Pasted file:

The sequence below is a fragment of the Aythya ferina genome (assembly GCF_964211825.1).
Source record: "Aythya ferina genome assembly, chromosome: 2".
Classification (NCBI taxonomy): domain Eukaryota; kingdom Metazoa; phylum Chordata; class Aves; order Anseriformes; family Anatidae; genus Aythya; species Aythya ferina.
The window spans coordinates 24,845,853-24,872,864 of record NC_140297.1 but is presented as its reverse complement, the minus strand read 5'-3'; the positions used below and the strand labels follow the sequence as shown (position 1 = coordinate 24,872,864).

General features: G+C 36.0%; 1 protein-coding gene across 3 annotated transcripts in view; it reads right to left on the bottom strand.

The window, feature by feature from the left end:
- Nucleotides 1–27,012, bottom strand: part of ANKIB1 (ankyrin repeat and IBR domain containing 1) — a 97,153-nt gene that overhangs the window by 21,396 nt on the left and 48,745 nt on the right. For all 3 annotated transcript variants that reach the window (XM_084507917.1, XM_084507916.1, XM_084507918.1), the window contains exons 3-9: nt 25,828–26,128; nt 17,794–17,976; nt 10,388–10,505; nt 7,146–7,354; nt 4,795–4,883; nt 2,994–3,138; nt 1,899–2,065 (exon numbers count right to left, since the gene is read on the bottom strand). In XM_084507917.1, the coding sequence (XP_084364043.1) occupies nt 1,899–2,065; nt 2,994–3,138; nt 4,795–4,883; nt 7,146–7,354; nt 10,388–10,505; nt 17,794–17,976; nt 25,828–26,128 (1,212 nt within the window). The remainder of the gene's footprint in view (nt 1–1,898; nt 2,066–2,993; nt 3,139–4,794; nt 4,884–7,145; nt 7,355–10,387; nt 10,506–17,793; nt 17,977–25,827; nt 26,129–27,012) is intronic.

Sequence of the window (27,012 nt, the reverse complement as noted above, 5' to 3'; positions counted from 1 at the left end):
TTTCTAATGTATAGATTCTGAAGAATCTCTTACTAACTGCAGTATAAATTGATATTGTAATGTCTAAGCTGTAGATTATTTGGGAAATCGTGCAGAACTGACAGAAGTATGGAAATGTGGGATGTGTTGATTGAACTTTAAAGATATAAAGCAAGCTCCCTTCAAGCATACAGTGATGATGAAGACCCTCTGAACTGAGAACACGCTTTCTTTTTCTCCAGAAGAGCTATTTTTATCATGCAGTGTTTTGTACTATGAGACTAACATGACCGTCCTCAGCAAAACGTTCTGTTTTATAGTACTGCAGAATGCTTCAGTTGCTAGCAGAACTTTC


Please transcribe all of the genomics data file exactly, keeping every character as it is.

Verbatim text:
The sequence below is a fragment of the Aythya ferina genome (assembly GCF_964211825.1).
Source record: "Aythya ferina genome assembly, chromosome: 2".
Classification (NCBI taxonomy): domain Eukaryota; kingdom Metazoa; phylum Chordata; class Aves; order Anseriformes; family Anatidae; genus Aythya; species Aythya ferina.
The window spans coordinates 24,845,853-24,872,864 of record NC_140297.1 but is presented as its reverse complement, the minus strand read 5'-3'; the positions used below and the strand labels follow the sequence as shown (position 1 = coordinate 24,872,864).

General features: G+C 36.0%; 1 protein-coding gene across 3 annotated transcripts in view; it reads right to left on the bottom strand.

The window, feature by feature from the left end:
- Nucleotides 1–27,012, bottom strand: part of ANKIB1 (ankyrin repeat and IBR domain containing 1) — a 97,153-nt gene that overhangs the window by 21,396 nt on the left and 48,745 nt on the right. For all 3 annotated transcript variants that reach the window (XM_084507917.1, XM_084507916.1, XM_084507918.1), the window contains exons 3-9: nt 25,828–26,128; nt 17,794–17,976; nt 10,388–10,505; nt 7,146–7,354; nt 4,795–4,883; nt 2,994–3,138; nt 1,899–2,065 (exon numbers count right to left, since the gene is read on the bottom strand). In XM_084507917.1, the coding sequence (XP_084364043.1) occupies nt 1,899–2,065; nt 2,994–3,138; nt 4,795–4,883; nt 7,146–7,354; nt 10,388–10,505; nt 17,794–17,976; nt 25,828–26,128 (1,212 nt within the window). The remainder of the gene's footprint in view (nt 1–1,898; nt 2,066–2,993; nt 3,139–4,794; nt 4,884–7,145; nt 7,355–10,387; nt 10,506–17,793; nt 17,977–25,827; nt 26,129–27,012) is intronic.

Sequence of the window (27,012 nt, the reverse complement as noted above, 5' to 3'; positions counted from 1 at the left end):
TTTCTAATGTATAGATTCTGAAGAATCTCTTACTAACTGCAGTATAAATTGATATTGTAATGTCTAAGCTGTAGATTATTTGGGAAATCGTGCAGAACTGACAGAAGTATGGAAATGTGGGATGTGTTGATTGAACTTTAAAGATATAAAGCAAGCTCCCTTCAAGCATACAGTGATGATGAAGACCCTCTGAACTGAGAACACGCTTTCTTTTTCTCCAGAAGAGCTATTTTTATCATGCAGTGTTTTGTACTATGAGACTAACATGACCGTCCTCAGCAAAACGTTCTGTTTTATAGTACTGCAGAATGCTTCAGTTGCTAGCAGAACTTTC